Academic journal article Studies in Literature and Language

Translation Strategies under Intercultural Context

Academic journal article Studies in Literature and Language

Translation Strategies under Intercultural Context

Article excerpt

Abstract

Different cultural heritages and semiotic systems lead to differences in speech act and pragmatic uses of language among people with different cultural backgrounds, hence intercultural communication takes place. Cultural dimension of translation has been given ever emphasis in the era of globalization. Translation is generally considered as the significant channel of intercultural communication. Since translation is the most comprehensive cultural manifestation of human being, the study of translation and translation strategies shall be placed under intercultural contexts.

Key words: Translation strategies; Intercultural communication; Domestication; Foreignization; Reception theory

INTRODUCTION

Pragmatic errors frequently appear in communication among people with different cultural backgrounds and thus people fail to achieve desired objectives. Similarly, cultural untranslatability has long been the greatest obstacle to communication and translation. Translation study could never underestimate cultural differences; on the contrary, it has to take it into serious consideration and analyze the causes of such distinctions in depth to find the optimum strategies in overcoming such obstacles.

1. CULTURAL DIFFERENCES

There are numerous causes of cultural differences. To begin with, communicative behaviors are inevitably connected with people's values. Every culture has its specific system of value, which helps to distinguish good from bad, right from wrong, Dos from Don'ts, and thus forms a system of moral standards and behavior norms. Although the standards differ among cultures, their existence is reasonable in their own cultural system, and therefore it is incorrect to say some cultural system is more advanced or backward than some other one. Take Chinese culture for example, values as being modest and prudent, not being assertive or aggressive, being satisfied with what things are and collectivism are much preferred in Chinese culture. As the old saying goes, if one behaves better than the others, everyone else will discredit him. In contrast, western culture is more of individual standard, and individualism is greatly advocated. Consequently, always being satisfied with what things are equals to a lack of entrepreneurial spirit and being incompetent in western culture.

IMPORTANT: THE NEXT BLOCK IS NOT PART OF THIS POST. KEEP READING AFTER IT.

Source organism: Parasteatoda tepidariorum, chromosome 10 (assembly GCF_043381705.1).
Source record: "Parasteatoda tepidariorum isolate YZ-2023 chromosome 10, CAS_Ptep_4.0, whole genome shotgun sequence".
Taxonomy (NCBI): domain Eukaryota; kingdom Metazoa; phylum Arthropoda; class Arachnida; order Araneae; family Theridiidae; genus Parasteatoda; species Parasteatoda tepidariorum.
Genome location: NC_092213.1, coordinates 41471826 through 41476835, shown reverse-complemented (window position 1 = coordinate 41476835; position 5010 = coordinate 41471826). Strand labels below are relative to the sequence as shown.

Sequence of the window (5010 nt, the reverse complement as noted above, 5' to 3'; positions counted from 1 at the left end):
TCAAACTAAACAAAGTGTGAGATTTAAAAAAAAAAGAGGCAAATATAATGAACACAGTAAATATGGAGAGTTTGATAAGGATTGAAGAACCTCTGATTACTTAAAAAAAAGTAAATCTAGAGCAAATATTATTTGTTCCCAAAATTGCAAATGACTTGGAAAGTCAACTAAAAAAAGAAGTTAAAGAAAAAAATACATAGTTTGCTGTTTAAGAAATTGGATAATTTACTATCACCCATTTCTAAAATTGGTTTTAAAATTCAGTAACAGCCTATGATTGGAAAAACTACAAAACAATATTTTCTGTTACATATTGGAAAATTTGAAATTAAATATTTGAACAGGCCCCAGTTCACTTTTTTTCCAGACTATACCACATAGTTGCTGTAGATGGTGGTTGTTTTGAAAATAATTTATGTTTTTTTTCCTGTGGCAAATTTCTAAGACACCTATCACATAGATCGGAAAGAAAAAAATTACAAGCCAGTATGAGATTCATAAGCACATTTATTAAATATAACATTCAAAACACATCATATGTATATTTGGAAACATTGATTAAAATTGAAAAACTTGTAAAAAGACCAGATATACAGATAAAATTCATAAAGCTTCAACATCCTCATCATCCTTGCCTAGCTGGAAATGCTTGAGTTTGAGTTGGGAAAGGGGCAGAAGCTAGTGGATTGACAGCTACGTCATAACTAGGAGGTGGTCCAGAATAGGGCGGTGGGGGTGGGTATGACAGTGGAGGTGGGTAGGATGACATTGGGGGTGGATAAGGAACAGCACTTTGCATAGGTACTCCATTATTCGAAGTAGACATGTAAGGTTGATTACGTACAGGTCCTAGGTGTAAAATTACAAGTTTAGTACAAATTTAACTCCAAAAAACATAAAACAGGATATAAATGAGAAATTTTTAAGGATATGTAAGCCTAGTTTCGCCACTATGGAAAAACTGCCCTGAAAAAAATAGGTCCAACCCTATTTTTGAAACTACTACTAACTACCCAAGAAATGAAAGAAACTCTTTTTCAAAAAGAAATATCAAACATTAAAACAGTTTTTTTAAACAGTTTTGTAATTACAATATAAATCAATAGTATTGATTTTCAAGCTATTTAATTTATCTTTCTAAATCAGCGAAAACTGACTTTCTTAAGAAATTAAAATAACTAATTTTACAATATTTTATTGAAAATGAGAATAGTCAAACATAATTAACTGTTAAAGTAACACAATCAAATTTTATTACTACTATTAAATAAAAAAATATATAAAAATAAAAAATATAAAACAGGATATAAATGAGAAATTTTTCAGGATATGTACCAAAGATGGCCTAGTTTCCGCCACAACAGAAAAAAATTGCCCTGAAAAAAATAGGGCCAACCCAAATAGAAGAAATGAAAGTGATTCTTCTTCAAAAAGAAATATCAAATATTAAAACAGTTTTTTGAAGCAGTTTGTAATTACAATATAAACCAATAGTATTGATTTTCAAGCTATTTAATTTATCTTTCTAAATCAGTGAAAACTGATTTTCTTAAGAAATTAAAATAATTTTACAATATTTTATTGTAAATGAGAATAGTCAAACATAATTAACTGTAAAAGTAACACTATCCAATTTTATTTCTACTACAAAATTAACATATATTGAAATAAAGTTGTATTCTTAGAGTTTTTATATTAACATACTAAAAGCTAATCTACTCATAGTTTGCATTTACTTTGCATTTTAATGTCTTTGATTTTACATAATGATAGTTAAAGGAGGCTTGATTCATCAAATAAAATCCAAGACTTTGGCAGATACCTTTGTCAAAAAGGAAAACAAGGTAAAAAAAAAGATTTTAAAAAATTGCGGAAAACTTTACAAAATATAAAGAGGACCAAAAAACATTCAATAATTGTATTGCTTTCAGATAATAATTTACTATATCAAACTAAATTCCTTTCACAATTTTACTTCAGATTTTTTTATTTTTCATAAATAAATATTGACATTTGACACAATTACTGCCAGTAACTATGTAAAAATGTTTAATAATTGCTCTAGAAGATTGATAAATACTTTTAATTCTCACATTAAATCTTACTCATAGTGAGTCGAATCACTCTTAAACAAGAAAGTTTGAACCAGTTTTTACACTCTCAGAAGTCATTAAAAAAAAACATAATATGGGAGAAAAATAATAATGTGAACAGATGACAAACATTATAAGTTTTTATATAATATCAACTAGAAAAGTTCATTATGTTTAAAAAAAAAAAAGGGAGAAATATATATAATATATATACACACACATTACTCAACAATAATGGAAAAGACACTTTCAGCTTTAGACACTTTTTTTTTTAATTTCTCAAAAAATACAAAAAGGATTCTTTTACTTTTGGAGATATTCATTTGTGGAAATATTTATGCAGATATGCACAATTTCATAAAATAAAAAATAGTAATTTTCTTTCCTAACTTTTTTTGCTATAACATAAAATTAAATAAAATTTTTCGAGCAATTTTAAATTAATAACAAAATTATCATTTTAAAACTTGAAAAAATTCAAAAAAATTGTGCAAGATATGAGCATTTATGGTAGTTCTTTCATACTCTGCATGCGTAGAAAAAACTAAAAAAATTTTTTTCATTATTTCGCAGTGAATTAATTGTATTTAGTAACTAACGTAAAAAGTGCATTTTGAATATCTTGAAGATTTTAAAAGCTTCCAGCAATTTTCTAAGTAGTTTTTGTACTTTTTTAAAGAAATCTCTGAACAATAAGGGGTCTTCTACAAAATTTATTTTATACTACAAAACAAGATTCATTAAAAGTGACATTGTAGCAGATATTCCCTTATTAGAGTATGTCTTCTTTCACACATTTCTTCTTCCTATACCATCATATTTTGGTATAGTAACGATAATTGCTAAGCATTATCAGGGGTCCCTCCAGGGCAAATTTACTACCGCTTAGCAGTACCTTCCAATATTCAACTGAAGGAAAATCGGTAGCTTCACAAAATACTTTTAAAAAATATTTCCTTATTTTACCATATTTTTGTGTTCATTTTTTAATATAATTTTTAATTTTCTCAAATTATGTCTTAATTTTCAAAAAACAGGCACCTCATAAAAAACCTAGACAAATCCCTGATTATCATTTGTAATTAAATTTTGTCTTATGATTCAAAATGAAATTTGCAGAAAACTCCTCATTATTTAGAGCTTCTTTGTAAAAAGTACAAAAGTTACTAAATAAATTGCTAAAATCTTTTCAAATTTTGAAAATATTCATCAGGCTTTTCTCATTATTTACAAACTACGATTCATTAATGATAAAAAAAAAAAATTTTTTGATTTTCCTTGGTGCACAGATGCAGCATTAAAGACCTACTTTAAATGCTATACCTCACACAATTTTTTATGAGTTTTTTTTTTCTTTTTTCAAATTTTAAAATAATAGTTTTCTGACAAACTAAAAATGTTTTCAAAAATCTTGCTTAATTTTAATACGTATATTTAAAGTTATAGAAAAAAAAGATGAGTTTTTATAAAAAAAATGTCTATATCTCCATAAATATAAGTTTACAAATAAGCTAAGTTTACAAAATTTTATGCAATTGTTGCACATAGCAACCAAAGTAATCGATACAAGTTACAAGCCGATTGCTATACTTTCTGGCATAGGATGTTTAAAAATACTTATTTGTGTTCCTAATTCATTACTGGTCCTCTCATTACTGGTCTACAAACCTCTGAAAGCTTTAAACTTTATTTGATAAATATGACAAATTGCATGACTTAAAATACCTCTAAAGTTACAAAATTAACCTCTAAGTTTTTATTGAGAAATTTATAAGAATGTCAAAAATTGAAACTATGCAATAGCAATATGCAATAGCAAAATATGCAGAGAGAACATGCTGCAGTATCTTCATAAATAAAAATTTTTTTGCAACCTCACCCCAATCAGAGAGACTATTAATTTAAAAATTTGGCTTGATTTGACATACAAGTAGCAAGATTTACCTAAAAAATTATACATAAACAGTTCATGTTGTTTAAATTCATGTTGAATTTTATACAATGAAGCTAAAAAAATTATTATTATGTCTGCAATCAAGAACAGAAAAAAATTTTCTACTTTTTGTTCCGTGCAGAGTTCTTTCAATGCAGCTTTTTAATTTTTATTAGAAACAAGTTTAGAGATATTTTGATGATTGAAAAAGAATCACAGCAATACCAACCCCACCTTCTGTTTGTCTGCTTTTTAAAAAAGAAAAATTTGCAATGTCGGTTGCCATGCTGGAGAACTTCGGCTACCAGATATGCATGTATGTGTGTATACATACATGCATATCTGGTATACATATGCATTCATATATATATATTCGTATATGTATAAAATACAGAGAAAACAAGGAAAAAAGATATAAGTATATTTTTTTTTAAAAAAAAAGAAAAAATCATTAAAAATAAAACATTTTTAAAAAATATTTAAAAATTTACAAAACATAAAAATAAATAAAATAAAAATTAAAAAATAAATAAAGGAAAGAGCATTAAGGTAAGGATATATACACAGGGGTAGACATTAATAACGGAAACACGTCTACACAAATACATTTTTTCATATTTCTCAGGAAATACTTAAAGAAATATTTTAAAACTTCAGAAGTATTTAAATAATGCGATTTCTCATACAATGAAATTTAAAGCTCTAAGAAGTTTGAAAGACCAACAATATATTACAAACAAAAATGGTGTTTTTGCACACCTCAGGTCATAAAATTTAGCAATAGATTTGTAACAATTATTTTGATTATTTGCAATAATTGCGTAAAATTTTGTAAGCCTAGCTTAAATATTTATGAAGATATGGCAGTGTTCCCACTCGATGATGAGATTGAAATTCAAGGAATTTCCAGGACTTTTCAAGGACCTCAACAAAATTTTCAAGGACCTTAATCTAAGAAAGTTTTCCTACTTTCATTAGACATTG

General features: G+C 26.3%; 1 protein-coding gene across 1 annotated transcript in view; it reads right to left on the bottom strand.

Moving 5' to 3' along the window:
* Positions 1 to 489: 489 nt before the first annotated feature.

Secondly, religious culture penetrated in people's lives also has significant influence on people's thought and action. Traditional religious cultures can be reflected through the differences in worships and taboos among people with different beliefs. In China, Confucianism being the most influencing religion, along with Taoism and Buddhism has been exerting an extensive and far-reaching influence among Chinese generation after generation. While in English-speaking countries, the Judeo-Christian and the Western Philosophy compose the most part of traditional religious culture. Different religious cultures result in the distinctive viewpoints among people, and it is quite obvious that the oriental and occidental modes of thinking are quite different. In the process of cognition, for example, Chinese pay more attention to their experiences, senses and intuitions, thus their mode of thinking is generally ambiguous and they relay on their experiences and senses to judge others. However, westerners consider more about logic and analysis and thus are more concrete in thinking. The modes of thinking formed by different cultures will directly affect and may cause failure in the process of intercultural communication.

Besides, Chinese thinking is predominantly more holistic. Holistic thinking people are interested in the full understanding of the unity of the world and emphasize the inseparable unity of human and nature, individual and group. They view the world as having many units organically interrelated to one another and forming a whole. This is exemplified in Chinese traditional medicine. The principle of Chinese medicine is that the human body is an organic whole whose balance needs to be maintained. …

Search by... Author
Show... All Results Primary Sources Peer-reviewed

Oops!

An unknown error has occurred. Please click the button below to reload the page. If the problem persists, please try again in a little while.